GOP presidential candidate Mitt Romney, the Mormon former governor of Massachusetts who led the nation in government-based health reform, is already no favorite with the Tea Party-wing of the Republican electorate. He has now cemented that unpopularity by saying in public what he said in his book last year: that he stands behind the vast majority of the world’s climate scientists who believe that the planet is warming and that that’s a bad thing and that humans are no small part of the problem– not that he’s going to do anything about it, policy-wise.
Still, Romney may be the only Republican 2012 presidential candidate and is definitely one of a dwindling number of Republican lawmakers in Washington and around the country who will either admit to believing in man-made global warming or at least admit to once believing in man-made global warming.
His rivals Newt Gingrich and John Huntsman believed in it, once upon a time.
There’s little place for the Romneys of the right in today’s Republican party. For perspective, it’s worth re-looking at the ThinkProgress rundown of the “climate zombie” Congress elected to make laws for the country last November:
Well over half (55 percent) of the incoming Republican caucus are [climate-change deniers]. Thirty-five of the 46 (76 percent) Republicans in the U.S. Senate next year publicly question the science of global warming. Of the 240 Republicans elected to the House of Representatives, 125 (52 percent) publicly question the science.
Of the freshmen Republicans 36 of 85 in the House and 11 of 13 in the Senate have publicly questioned the science. There are no freshmen Republicans, in the House or Senate, who publicly accept the scientific consensus that greenhouse pollution is an immediate threat.
Nearly all the rest of the Republicans in the 112th Caucus either signed the “No Climate Tax” pledge from the climate-denier Koch Industries front group Americans For Prosperity, the “No Cap-And-Tax” Tea Party pledge, or co-sponsored a resolution to overturn the EPA’s scientific finding that greenhouse pollution threatens the American public’s health and welfare.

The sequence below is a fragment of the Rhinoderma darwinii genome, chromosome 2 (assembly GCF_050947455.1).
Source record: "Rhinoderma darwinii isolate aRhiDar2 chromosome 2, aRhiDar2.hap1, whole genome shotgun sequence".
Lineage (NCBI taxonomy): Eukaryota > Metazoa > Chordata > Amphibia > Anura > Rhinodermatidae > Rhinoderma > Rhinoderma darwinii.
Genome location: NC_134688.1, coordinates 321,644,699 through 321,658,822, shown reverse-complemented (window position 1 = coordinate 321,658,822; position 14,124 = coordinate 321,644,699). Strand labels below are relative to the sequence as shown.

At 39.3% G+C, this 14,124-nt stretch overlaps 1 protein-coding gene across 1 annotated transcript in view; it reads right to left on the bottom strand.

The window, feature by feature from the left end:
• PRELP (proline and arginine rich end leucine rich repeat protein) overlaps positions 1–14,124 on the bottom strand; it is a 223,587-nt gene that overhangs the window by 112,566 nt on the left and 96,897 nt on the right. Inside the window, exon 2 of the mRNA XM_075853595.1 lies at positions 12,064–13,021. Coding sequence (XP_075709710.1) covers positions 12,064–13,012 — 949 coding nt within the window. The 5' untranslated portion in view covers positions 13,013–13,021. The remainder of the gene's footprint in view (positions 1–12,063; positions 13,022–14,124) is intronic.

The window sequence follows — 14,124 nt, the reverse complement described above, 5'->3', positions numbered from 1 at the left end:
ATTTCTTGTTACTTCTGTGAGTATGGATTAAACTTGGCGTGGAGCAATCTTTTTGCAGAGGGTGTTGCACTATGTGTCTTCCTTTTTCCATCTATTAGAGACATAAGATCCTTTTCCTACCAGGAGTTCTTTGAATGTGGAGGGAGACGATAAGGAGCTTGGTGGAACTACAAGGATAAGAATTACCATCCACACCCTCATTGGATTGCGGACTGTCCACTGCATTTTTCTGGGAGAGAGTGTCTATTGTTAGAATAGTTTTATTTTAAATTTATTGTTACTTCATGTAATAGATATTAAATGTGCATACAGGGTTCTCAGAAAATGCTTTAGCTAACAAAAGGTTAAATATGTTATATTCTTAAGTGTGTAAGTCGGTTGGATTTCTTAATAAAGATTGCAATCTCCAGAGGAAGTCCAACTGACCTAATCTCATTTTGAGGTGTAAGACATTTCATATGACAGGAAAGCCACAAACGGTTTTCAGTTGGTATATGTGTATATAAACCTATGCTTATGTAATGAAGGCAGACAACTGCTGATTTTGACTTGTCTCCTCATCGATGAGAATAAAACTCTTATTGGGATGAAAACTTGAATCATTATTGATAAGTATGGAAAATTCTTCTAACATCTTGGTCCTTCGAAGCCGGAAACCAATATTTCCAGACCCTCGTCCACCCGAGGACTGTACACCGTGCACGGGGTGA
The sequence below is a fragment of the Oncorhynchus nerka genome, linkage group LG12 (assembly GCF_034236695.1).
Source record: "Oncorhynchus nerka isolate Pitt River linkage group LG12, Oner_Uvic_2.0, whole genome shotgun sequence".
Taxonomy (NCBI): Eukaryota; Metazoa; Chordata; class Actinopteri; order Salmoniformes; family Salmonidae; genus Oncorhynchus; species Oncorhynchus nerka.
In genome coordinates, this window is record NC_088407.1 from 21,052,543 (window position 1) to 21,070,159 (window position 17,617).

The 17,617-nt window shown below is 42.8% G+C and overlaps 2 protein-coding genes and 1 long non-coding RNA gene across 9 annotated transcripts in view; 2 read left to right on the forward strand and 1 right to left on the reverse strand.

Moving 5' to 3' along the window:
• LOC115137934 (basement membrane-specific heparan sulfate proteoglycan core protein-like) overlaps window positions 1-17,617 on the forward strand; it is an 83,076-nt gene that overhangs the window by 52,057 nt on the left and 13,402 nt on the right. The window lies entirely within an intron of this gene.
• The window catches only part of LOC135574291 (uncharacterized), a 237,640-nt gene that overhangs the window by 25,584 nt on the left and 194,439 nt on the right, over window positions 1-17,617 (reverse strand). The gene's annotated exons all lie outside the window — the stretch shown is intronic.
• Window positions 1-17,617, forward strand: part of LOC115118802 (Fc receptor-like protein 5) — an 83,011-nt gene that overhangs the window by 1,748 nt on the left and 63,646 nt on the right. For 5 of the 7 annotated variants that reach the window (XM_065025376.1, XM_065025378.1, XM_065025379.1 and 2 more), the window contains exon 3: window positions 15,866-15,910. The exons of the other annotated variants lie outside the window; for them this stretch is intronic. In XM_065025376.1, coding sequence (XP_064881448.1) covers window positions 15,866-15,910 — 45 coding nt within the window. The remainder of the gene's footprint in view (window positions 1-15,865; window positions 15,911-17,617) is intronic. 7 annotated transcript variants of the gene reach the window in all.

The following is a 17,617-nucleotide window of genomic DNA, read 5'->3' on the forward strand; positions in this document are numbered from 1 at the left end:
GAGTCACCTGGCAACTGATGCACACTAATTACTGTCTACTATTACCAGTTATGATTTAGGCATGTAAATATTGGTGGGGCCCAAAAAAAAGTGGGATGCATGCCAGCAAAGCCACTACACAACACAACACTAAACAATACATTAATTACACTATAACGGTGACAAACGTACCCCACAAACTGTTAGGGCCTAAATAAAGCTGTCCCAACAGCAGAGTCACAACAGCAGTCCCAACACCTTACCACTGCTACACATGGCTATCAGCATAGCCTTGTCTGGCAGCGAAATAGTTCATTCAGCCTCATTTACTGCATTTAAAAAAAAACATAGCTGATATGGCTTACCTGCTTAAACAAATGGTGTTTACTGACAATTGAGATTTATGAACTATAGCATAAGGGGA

Top national thermal-earth-geo-climate scientists John Abraham, Michael Mann, Michael Oppenheimer and Peter Gleick have led in the fight against anti-climate change science politics. They have written op-eds and letters to Congress that are bold and clear on the matter. An excerpt from Politico:
Th[e] science-free approach serves only the interests of oil and coal producers and other big polluters who don’t want Congress — or the American people — to know what decades of scientific research have revealed about current climate trends and the growing future risks we face.
Science is the Achilles heel for those who try to perpetuate the myth that climate change is not occurring, or that the massive build-up of heat-trapping gases in the atmosphere is not the main reason the climate is changing. There is no serious disagreement in the scientific community that global temperatures are increasing, sea levels are rising, the oceans are becoming more acidic and that fossil fuel combustion is the primary cause.
In addition, the rapid shrinking of Arctic sea ice and the pattern of extreme weather and climate — including widespread drought, extraordinarily intense rainstorms, heat waves and wildfires — reflect more than just natural climate variability.
That piece came in March ahead of congressional hearings on climate change, where scientists were asked to testify for the one side and conservative pundits were asked to testify for the other.
The Romney campaign is doomed.